Michael Newton has taught at University College London and Central Saint Martins College of Art and Design. Savage Girls and Wild Boys is his first book. He currently teaches at Princeton University. He divides his time between London and Princeton, New Jersey.
As a child, literature professor Michael Newton (University College, London) was captivated by Tarzan movies and Kipling's The Jungle Book. It's only fitting, then, that his first book, Savage Girls and Wild Boys: A History of Feral Children, would investigate the history of children raised by (among others) wolves, monkeys and wild dogs. If these children help us understand "our continuing relationship with the savage image of ourselves" they also serve as a useful mirror of society's ills. As Newton argues, the medical treatments, therapeutic interventions, and general media hoopla following the discoveries of these children sharply reveal the intellectual and political fixations of their particular historical milieu from Victor, the "Wild Child of Aveyron," in 1800, onward. As interesting as such stories are in themselves, however, Newton's real strength lies in his ability to recognize how these children, seemingly helpless yet astonishingly self-contained, inevitably awaken our rescue fantasies and parental longings. Newton is a consummate storyteller, and this richly detailed study will work just as well outside of academe as within it. Copyright 2003 Cahners Business Information.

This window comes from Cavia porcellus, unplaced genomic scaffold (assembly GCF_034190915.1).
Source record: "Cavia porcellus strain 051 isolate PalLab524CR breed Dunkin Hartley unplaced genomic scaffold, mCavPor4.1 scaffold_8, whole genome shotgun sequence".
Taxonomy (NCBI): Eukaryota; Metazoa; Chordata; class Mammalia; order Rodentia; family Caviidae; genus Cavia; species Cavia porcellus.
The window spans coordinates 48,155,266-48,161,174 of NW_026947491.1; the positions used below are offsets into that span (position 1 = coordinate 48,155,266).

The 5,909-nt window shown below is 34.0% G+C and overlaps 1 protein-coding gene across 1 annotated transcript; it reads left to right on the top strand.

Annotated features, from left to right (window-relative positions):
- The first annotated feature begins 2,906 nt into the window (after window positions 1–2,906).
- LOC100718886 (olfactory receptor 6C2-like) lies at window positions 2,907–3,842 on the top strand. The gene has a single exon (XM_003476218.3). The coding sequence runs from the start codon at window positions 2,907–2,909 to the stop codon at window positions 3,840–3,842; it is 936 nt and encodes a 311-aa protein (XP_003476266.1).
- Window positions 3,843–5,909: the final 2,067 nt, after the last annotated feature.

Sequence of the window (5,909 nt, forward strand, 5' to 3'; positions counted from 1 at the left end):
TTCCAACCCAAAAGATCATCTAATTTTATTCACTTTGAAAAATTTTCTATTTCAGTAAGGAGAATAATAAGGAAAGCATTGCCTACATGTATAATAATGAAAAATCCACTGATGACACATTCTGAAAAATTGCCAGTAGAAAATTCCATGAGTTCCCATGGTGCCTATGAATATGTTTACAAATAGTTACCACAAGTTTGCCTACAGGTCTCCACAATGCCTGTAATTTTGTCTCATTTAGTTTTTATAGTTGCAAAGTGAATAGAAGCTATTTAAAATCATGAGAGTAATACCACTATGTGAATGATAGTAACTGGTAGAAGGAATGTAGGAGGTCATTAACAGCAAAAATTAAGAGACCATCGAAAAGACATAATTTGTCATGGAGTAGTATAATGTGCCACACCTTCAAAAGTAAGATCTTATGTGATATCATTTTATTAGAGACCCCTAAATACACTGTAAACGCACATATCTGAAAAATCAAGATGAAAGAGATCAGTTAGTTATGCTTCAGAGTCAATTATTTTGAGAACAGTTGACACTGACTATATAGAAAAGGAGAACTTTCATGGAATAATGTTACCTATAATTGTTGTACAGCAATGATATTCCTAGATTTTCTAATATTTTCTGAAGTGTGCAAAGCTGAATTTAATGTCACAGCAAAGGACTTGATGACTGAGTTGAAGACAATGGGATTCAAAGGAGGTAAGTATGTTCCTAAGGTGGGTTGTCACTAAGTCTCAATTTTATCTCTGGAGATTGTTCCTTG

In his first book, Newton (University Coll., London) covers notorious cases of "wild children," broadly defined to include those raised by animals and others who grew up in the wilderness or in some form of solitary confinement. He analyzes historical figures ranging from Peter the Wild Boy, who fascinated 18th-century London, to Genie, who was discovered in Los Angeles in 1970. Chapters relate life histories and theories of origin but focus heavily on society's response to such children and the issues they raised in public discourse. The author painstakingly shows how mentors and philosophers used such children to develop ideas on the essence of humanity, evolution, racial hierarchies, and language acquisition. Conclusions about the factual truth of such stories are not of primary concern-the discussion is more insightful about why past societies were intrigued by such stories rather than what causes similar tales (e.g., Yeti creatures) to surface today. However, this is a richly referenced compilation suited to academic social science collections or serious educated readers.-Antoinette Brinkman, M.L.S., Evansville, IN Copyright 2003 Reed Business Information.
"Newton is a supple, intelligent writer, more an essayist than a scholar." --Laura Miller, Salon.com"Extraordinary...[shows] great courage." --Rocky Mountain News (Denver)"Newton is a consummate storyteller...[a] detailed study." --Publishers Weekly"This is a richly referenced compilation." --Library Journal"A collection of six, extraordinary individual histories, beautifully navigated." --The Evening Standard (UK)"[An] absorbing study...he shows a keen and sensitive understanding." --The Sunday Times (UK)